- The Washington Times - Sunday, July 8, 2001

Among the pleasures of taking up space on this page is the chance, from time to time, to report on some accomplishment that might otherwise go undernoticed. When the accomplishment belongs to a friend well, OK, this is a puff piece. But the puffery's deserved, because the accomplishment is magnificent.

Adam Pruzan works for Toward Tradition, a Seattle-based Jewish-conservative group that fights a two-front war. One front is political. Toward Tradition works with and supports various Christian groups on an array of conservative issues and causes. The other front is more narrowly sectarian. Toward Tradition wants to convince American Jews that conservatism, properly understood, embodies traditional Jewish values far more than liberalism or, more aptly, what liberalism has become.

Mr. Pruzan has a curious blend of backgrounds. Scion of one of Seattle's most noted (and liberal) Jewish families, he attended St. John's College in New Mexico, did the Great Books curriculum, then joined the Navy. Later came religious study in Israel, work in Israeli and American think tanks and educational institutions, and an urge to write.

A couple years ago, Toward Tradition began an intellectual experiment of sorts. Why not apply Jewish sources, the Torah, Talmud, Halacha (Jewish law) and the vast rabbinical literature, to contemporary problems? Of course, seeking guidance from the Bible hardly qualifies as novelty among conservatives. But what Toward Tradition, under their president, Rabbi Daniel Lapin, set out to do was apply uniquely Jewish logic and precepts to current affairs.

Mr. Pruzan turned out an early paper, "Esau's Delusion," in support of repealing the inheritance tax. Esau, you'll recall, was the brother of Jacob, who sold his birthright for a mess of porridge and later had his father's blessing stolen by his brother. The mix of ancient and modern was, to say the least, evocative. We toyed briefly with co-authoring a paper on defense, "Nehemiah's Neurosis." (No, I'm not going to explain it. Get out your Bibles and look it up.) That didn't happen, and maybe just as well. But Toward Tradition has launched a new pamphlet series entitled, "Modern Problems, Ancient Solutions."

Pamphlet One, "Diligently to Thy Children: The Case for School Choice," by Adam Pruzan, is, to put it simply, a masterpiece. In a mere 20 checkbook-sized pages, he demolishes every argument put forth by opponents of choice. No hype, no histrionics, no jargon just calm, relentless logic, command of his facts, and a compressed lucidity that leaves you shaking your head, yes, yes, yes, tell me more.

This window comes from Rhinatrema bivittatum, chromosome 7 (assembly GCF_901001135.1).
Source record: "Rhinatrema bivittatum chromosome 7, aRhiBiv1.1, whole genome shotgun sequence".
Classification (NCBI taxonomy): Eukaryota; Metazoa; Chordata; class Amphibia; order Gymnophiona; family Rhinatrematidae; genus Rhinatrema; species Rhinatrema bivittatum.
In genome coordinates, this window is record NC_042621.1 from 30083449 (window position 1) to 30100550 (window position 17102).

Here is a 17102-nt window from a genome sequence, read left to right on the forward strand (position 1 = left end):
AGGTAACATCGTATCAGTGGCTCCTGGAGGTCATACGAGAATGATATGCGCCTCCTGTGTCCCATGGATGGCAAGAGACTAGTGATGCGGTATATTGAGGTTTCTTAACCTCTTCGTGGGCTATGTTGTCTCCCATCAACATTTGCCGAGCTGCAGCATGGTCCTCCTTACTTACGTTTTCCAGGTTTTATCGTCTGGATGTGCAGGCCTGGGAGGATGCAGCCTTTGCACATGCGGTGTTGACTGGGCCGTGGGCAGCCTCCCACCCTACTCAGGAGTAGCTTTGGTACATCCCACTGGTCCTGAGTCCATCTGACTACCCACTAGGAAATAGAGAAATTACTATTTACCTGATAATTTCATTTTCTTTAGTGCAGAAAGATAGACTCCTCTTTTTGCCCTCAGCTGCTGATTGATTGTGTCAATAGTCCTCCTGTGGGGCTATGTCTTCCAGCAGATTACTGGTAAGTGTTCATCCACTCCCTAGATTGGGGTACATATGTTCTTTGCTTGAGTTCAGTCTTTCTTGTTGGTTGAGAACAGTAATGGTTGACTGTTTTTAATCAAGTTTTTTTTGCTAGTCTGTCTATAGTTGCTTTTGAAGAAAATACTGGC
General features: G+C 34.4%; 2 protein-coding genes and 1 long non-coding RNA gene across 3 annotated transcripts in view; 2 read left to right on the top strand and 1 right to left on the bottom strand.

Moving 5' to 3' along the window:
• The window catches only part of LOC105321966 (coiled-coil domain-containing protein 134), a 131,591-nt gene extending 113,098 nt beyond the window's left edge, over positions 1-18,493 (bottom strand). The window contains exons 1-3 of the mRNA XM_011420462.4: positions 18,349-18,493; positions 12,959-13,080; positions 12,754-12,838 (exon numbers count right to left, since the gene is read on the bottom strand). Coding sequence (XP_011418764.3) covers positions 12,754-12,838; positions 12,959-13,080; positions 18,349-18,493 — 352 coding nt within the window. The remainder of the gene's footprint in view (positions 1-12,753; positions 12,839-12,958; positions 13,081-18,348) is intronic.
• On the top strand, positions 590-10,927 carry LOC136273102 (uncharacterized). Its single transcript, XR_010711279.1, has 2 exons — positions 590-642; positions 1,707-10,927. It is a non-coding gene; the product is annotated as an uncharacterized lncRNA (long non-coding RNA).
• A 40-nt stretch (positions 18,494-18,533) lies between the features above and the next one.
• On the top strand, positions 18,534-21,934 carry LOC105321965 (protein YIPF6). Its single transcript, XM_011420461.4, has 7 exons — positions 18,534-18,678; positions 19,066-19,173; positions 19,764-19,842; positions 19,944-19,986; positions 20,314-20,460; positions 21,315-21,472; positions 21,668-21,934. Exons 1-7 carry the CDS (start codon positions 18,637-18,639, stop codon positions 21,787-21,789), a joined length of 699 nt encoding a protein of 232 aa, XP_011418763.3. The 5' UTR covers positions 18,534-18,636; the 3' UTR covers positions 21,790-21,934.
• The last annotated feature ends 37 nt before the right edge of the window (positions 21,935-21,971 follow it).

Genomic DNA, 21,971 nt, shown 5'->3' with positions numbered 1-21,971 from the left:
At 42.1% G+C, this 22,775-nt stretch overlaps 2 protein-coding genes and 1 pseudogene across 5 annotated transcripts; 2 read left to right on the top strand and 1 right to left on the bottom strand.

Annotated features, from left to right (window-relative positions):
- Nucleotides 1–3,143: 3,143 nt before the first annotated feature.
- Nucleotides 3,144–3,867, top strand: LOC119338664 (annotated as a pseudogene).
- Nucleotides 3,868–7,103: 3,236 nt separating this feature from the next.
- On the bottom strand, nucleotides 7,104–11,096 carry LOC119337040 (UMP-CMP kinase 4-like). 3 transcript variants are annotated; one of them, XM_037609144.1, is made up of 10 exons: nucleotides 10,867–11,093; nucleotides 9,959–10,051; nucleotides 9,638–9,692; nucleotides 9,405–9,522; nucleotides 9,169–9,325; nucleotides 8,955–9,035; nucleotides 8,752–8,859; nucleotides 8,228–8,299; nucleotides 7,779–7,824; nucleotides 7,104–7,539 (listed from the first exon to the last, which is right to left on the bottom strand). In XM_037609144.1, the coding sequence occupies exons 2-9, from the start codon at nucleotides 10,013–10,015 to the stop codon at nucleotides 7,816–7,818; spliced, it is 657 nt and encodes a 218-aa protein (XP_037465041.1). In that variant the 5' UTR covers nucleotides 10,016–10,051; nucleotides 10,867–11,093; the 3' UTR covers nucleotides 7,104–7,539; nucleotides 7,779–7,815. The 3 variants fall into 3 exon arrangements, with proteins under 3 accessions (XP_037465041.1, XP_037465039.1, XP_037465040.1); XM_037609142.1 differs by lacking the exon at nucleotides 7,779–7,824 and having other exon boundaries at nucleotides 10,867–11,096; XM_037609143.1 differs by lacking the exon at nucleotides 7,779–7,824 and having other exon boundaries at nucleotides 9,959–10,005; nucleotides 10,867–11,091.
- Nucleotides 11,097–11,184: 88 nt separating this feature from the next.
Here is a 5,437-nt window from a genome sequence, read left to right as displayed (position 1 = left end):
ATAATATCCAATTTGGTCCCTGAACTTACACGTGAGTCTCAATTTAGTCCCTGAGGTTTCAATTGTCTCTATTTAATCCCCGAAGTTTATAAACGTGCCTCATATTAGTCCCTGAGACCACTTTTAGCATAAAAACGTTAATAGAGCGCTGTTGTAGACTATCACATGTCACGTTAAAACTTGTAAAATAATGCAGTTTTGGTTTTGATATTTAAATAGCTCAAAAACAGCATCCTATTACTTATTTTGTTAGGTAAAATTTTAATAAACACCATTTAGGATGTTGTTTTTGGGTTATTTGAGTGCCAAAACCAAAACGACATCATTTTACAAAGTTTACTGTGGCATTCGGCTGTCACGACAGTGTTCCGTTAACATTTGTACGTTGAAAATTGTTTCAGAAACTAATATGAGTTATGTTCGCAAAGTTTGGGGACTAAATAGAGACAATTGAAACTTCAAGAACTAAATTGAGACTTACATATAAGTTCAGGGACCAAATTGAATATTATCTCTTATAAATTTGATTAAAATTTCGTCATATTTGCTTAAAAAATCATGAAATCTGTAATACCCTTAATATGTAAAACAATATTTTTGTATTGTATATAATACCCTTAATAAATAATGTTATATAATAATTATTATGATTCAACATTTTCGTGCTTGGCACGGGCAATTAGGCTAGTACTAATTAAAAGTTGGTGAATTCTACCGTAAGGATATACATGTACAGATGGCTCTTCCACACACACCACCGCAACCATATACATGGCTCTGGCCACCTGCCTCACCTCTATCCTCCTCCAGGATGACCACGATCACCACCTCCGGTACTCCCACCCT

He takes only three pages, for example, to demonstrate that vouchers for religious schools are constitutional because the courts work education and religion along two precedent tracks. One forbids the practice of religion in public schools. The other mandates support for secular activities that may be performed by religious institutions. He demonstrates that, while vouchers typically provide less than the total cost of educating a child in a public school, parents pooling their vouchers can start schools or send their children to private schools that already have considerable assets.

Above all else, he shows that, at all socio-economic levels, education succeeds when parents follow the Biblical and Halachic commandment to take responsibility for their children's education, and to regard the educational establishment teachers and bureaucrats alike as their agents, not their masters or their surrogates.

But "Diligently to Thy Children" has another purpose: to convince American Jews that conservatism's the more "authentic" expression of Jewish values. So how do you go about persuading one of the best educated, most influential and most argumentative minorities in the United States that they've gotten it all backward? Perhaps the way Mr. Pruzan does. Again, no hype, no histrionics, no invective. He simply suggests that Jews are right to insist that every American child receive the best possible education, right to remember the role of public schools in their own rise, but wrong to pretend that the system they knew and venerate is still there. And what is true with education may be true in many other areas. It's time to take a second look at a lot of things.

Mr. Pruzan's got a few more pamphlets in the works, but is also moving toward a book-length study of the American Jewish orientation and how to change it. Of itself, it may not be that important. After all, as the journalistic cliché goes, "Jews ain't news." But as a case study of how groups can come to work against their own interests and values without even realizing it, and how to change such self-destructive behavior, the effort could be fascinating. Certainly, Jews aren't the only group in this country to cling to old notions and affiliations even after they become patently injurious to their interests.

In any event, folks, get the pamphlet. It's free. Try www.towardtradition.org or, for those still into snail mail, Box 58, Mercer Island, WA 98040. The phone number (800) 591-7579 or (206) 236-3046.

Tell them Philip sent you.

Philip Gold is president of Aretea, the Seattle Center for the New Work.

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